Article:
- Partnership: If there are at least two people involved, this is a partnership. You’ll need to hire a lawyer to draft a formal agreement between the two or more of you.
- Corporation: Corporations are far more complicated. These are separate legal entities owned by shareholders, which will require incorporation. Most businesses starting out may not wish to do this, but there are many legal advantages, such as the fact that you personally won’t be subject to any losses gained by the company.
- S corporation (S-corp): Similar to corporations, but slightly different, S-corps can avoid the double taxation that can occur for regular corporations.
- Limited liability company (LLC): LLCs are combinations of partnerships and corporations. Those who own shares in an LLC aren’t liable for losses incurred by the business. Taxes pass through to the shareholders.
- Franchises: Although not exactly a legal entity, franchises are a great option for those who might find starting a business from scratch to be overwhelming. In franchises, you don’t specifically own the company but do own the income you generate for your individual franchise. In a good franchise, you’ll typically receive a lot of marketing help in selling an already established brand.
Register for Taxes
Don’t forget this. Your company once it has been established legally will need to be registered with federal and, where applicable, state and local authorities. You’ll likely need to get an employer identification number (EIN), although, in some cases, you can use your Social Security number.
In Indiana, register your business with INBiz as a one-stop-shop for all things related to the Secretary of State's Office. If you need assistance, the Chamber of Commerce is glad to assist with helping you register your business in Indiana!
Get Your Documents, Licenses, and Permits
While this may be a chore, this is important. These vary from state to state and locality to locality and depend on what your specific product or service is. You’ll need to research before you even think of getting started.
Step Four: Funding Sources
Loans - You may have a well-established relationship with a local lender or lender of your choosing to secure additional financing. If you are looking for information regarding SBA Loans and Lenders, be sure to visit the SBA website for additional information. For is list of Chamber-Member backs, please visit our directory under "Banks and Credit Unions" for more information related to local financial institutions. Locally, the Urban Enterprise Association, Discover Connersville, and Economic Development all have funding resources available for those who qualify. If you need assistance reaching those organizations, we are here to help! Please reach out to the Chamber of Commerce!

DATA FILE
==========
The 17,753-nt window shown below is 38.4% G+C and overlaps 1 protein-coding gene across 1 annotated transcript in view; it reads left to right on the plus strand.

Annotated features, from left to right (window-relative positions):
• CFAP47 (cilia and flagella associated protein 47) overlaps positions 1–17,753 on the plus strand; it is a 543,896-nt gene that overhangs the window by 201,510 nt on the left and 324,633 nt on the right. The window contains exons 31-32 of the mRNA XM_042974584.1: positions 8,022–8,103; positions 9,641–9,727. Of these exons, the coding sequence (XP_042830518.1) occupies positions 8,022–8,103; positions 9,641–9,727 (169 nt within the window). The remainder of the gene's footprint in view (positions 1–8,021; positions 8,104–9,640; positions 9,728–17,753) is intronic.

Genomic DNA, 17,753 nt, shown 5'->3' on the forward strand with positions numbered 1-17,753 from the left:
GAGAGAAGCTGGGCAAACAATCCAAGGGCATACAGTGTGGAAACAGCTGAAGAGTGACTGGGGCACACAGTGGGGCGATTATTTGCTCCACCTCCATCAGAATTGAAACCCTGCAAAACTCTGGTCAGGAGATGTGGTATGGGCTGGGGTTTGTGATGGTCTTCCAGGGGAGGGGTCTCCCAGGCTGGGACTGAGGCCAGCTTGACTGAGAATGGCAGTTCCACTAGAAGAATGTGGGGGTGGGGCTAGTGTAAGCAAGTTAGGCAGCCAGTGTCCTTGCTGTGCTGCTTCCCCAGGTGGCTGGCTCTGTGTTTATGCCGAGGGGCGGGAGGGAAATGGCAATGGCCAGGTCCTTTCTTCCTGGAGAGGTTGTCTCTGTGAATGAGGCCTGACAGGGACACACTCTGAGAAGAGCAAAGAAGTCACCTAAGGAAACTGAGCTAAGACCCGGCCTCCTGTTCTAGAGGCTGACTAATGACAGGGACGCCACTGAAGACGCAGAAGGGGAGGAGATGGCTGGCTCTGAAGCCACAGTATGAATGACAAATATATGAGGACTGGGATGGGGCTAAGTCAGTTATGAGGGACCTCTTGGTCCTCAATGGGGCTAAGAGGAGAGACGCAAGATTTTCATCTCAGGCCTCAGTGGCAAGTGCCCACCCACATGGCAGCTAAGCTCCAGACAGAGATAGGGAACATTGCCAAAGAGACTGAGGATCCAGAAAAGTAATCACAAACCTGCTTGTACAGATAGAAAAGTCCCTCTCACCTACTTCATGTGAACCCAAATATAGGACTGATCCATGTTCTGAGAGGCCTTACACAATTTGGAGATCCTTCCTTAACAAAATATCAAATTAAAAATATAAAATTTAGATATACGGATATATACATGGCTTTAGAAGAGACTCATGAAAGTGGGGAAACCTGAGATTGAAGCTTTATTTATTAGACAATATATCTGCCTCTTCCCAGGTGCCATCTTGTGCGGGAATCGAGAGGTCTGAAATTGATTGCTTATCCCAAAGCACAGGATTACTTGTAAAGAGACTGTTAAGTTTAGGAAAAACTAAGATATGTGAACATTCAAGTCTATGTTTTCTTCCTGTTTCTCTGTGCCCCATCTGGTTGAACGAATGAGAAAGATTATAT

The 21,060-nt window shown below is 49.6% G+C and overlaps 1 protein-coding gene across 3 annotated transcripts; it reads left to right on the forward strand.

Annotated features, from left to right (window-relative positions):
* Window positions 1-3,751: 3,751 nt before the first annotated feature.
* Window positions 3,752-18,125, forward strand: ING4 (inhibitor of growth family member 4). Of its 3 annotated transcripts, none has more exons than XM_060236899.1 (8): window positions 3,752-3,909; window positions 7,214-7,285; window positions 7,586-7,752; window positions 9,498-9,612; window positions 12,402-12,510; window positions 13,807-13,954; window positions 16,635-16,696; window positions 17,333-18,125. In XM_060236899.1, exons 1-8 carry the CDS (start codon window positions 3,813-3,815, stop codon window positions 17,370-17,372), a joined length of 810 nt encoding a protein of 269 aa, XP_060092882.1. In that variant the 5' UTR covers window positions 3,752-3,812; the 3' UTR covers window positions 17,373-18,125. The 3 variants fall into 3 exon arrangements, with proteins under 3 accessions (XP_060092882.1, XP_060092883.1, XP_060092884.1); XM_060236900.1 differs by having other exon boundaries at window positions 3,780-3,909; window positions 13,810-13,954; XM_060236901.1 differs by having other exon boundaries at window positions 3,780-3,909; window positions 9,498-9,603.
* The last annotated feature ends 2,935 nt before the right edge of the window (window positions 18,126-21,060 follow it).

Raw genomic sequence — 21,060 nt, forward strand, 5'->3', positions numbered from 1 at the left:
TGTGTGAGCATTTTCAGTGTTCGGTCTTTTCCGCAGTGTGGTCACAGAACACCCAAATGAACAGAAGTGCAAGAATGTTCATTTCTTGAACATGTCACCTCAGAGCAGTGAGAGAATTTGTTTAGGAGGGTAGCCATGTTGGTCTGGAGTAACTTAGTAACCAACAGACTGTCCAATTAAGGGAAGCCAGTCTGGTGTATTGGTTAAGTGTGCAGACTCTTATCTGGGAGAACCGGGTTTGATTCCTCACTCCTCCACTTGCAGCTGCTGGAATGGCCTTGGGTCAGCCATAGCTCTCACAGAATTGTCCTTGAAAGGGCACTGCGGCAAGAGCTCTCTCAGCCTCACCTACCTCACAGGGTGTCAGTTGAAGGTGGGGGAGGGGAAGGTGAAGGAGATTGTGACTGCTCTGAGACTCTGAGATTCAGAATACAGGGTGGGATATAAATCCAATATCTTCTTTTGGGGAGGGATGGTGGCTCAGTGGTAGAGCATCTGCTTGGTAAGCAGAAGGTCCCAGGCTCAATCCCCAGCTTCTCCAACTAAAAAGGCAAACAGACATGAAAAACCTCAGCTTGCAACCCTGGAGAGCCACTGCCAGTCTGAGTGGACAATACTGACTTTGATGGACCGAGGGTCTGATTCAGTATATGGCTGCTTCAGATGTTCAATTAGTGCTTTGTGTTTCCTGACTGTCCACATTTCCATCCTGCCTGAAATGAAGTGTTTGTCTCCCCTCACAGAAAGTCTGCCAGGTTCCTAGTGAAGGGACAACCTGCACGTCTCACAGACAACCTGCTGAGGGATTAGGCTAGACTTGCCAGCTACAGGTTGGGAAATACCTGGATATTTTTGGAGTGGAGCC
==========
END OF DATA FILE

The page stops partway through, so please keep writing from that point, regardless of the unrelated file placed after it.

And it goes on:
GRANTS - Although rare, there are occasions where grant funding may be available for the purchase of real estate or remodel of certain real estate locations. The Chamber of Commerce can assist you in navigating these local programs to assist in securing funding for your building. If you need assistance, don't hesitate to reach out and ask!
Indiana Small Business Development Center - With the office located near-by in Richmond, the Indiana Small Business Development Center provides resources for items such as review of your business plan, market research, training, financings, any many other items. You can schedule an appointment with the Richmond office and have access to the Chamber of Commerce office to meet with the local ISBDC representative for your business plan review or for any questions related to business development.
Indiana Economic Development Corporation - If you are expanding your business into Indiana, the Indiana Economic Development Corporation is your source for all things related to business relocation in Indiana, including financial incentives, tax incentives, relocation incentives, training dollars and program specific items.